PLOS Cloud Explorer
The open access (OA) publishing movement promises to enrich the public domain with knowledge and scholarship previously confined to restricted-access journals. Despite the major potential benefits of OA to the public understanding of science, academic journals are still largely inaccessible on a cultural level. Here we focus on the challenge of getting a summary-level picture of a particular area of research. Our goal is to create an experience that allows both researchers and curious members of the general public to explore research trends and interactions between research topics. We are not aware of any current interactive tool that facilitates such interactions.
We used open-access content published in the Public Library of Science (PLOS) journals. The PLOS Search API, which provides access to full article data and metadata, allowed us to extract article titles, abstracts, publication dates, and subject areas (keywords) that are part of the PLOS Thesaurus.
Our initial plan was to present word clouds drawn from aggregated abstract text for a chosen subject area. We thought abstracts, which are summaries of articles, would reflect the research topics in their text. However, we encountered difficulties when we realized that the most frequent words in scientific literature are not necessarily topical.
For an detailed account of our process up to this point, with code examples for every step, see this notebook.
Change of Course
After exploring the data obtainable through the PLOS API, we saw that each article is associated with a rich set of subject terms, and the position of those terms within the PLOS subject area polyhierarchy (i.e., thesaurus) is also specified. We realized that these subject terms constitute meaningful and well-organized textual and structural information, which we could work with much more fruitfully than with abstract text.
Since the PLOS website interface currently only allows users to view the subject hierarchy either through a large list or individual branches, we decided to create an interactive tree that illuminates a larger structural context of the relationships between research areas.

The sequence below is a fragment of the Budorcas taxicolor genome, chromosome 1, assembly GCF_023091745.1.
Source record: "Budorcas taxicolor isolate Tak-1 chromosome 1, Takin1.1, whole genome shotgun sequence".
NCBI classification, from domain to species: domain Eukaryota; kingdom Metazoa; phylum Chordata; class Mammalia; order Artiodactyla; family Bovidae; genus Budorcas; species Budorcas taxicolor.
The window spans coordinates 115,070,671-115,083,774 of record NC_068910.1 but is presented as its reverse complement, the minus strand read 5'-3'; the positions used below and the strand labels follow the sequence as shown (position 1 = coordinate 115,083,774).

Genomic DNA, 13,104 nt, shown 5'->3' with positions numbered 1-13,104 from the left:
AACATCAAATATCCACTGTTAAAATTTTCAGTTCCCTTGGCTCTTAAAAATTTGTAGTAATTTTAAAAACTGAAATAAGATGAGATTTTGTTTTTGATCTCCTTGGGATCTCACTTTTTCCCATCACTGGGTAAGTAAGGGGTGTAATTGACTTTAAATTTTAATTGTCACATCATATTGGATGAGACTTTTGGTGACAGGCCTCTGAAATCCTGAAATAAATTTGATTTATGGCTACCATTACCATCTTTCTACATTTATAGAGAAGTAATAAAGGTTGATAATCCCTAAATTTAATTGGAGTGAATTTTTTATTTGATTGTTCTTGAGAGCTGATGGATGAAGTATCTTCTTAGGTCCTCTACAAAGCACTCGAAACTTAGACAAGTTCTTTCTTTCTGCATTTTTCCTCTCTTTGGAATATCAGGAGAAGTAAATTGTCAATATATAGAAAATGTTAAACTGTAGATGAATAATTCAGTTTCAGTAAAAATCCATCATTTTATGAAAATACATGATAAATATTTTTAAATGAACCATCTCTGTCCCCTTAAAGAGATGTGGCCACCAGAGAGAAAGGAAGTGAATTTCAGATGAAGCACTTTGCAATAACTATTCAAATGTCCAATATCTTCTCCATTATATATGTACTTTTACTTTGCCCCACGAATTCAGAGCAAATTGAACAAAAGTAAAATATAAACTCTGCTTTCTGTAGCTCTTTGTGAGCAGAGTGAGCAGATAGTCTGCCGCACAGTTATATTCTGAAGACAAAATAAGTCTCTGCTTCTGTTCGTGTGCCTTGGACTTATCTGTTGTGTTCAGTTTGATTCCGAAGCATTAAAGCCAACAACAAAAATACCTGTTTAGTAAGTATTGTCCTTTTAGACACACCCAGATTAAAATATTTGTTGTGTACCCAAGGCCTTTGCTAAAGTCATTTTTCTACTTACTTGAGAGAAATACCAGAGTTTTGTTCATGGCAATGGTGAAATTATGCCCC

In addition to the tree visualization, we also compute a word cloud for each subject area, which shows what else those articles that are tagged with that subject are about. This is computed by counting the frequencies of other subject terms in the set of articles that contain the selected subject area.
The tree and word cloud visualizations can be interactively filtered by restricting the publication date range.
What's behind the scenes
We downloaded bulk data from PLOS API
In order to collect a full dataset from the PLOS Search API, we used a Python script to download data for ~120 thousand acticles -- all articles ever published in PLOS journals and accessible through the API -- while respecting the limits on the frequency and number of API calls. After some trial and error, a successful bulk download took only three hours.
The resulting dataset (last updated: 2014-07-21) contains the following for each article:
- article DOI
- journal name
- publication date
- abstract text (not all articles)
- subject areas
These data describe article subject areas in a very useful way. The "subject area" field is a list of strings, and each string encodes a path through the polyhierarchy. For example:
[u'/Computer and information sciences/Information technology/Data processing', u'/Computer and information sciences/Information technology/Data reduction', u'/Biology and life sciences/Ecology/Biodiversity', u'/Ecology and environmental sciences/Sustainability science', u'/Biology and life sciences/Organisms/Animals/Vertebrates/Mammals', u'/Computer and information sciences/Computer networks', u'/Computer and information sciences/Computing methods/Cloud computing', u'/Ecology and environmental sciences/Ecology/Biodiversity', u'/Biology and life sciences/Organisms/Animals/Vertebrates']
The entire PLOS subject area polyhierarchy was kindly provided to us as a spreadsheet with ~17 thousand rows, one node per row. It is now also available on GitHub.
We transformed the data into two JSON objects